My predictions/wild guesses for this year's awards will be coming soon, but for now I just want to warn anyone who thinks that their knowledge of Oscar precedent or precursors can save them in this volatile year. Comparing the 2015 Oscar season to the 1995, 2005, or even 2013 Oscar season is like comparing apples to oranges. This is because the Academy is continually reassessing how it votes. Voting for categories like Best Foreign Language Film and Best Documentary Feature have been opened up to the entire Academy where they had previously been restricted to the few who attended select screenings. The number of Best Picture nominees has changed, from five to 10 to a flexible number (this year there are eight). Most importantly, the Academy changed the method of Best Picture balloting in 2009 to instant-runoff voting, rather than the first-past-the-post system that allowed films to win without majority support.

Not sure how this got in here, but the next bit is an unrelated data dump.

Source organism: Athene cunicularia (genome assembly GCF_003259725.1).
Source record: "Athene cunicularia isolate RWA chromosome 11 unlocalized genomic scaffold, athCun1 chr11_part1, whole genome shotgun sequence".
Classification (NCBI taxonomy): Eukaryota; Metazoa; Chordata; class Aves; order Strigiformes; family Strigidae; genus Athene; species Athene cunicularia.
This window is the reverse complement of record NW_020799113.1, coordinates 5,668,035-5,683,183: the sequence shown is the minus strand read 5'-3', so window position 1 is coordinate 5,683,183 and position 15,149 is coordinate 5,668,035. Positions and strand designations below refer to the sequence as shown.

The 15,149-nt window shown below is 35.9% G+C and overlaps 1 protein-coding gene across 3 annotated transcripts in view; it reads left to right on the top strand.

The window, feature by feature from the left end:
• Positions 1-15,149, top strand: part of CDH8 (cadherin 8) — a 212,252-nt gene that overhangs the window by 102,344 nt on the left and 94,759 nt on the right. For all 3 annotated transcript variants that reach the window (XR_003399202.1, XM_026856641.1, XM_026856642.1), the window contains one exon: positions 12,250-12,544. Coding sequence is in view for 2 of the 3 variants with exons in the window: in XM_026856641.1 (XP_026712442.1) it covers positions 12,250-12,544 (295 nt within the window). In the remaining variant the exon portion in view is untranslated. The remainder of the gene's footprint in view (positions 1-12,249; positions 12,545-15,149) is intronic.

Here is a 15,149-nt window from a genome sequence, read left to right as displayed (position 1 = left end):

If the underlying rules have changed, can we even consider it the same election as pre-2009? We can't expect precedent to hold up if the Academy doesn't even count votes the same way it has in the past. It explains why, so quickly, the old rules of Oscarology have broken down—Argo winning Best Picture of 2012 without a Best Director nomination, for instance. And when you introduce precursor awards into the equation, the opportunity for error doubles: the Oscars have changed their rules, and the precursors have too. Before 2012, the British Academy of Film and Television Arts (BAFTA) only allowed practitioners of a specific craft to vote on that craft's award. The PGA switched to a preferential ballot for its version of Best Picture when the Oscars did, but they have stuck with 10 nominees rather than the Academy's flexible total. The SAG merged with another union, the American Federation of Television and Radio Artists, in 2012, adding thousands of non-film voters to its electorate. The DGA's five nominees and standard vote-counting procedure once matched the Oscars exactly but now feel obsolete. Clearly, a guild or other group that may once have been a great barometer for the Academy may now reflect totally different realities, and it's all because of the rules of the election.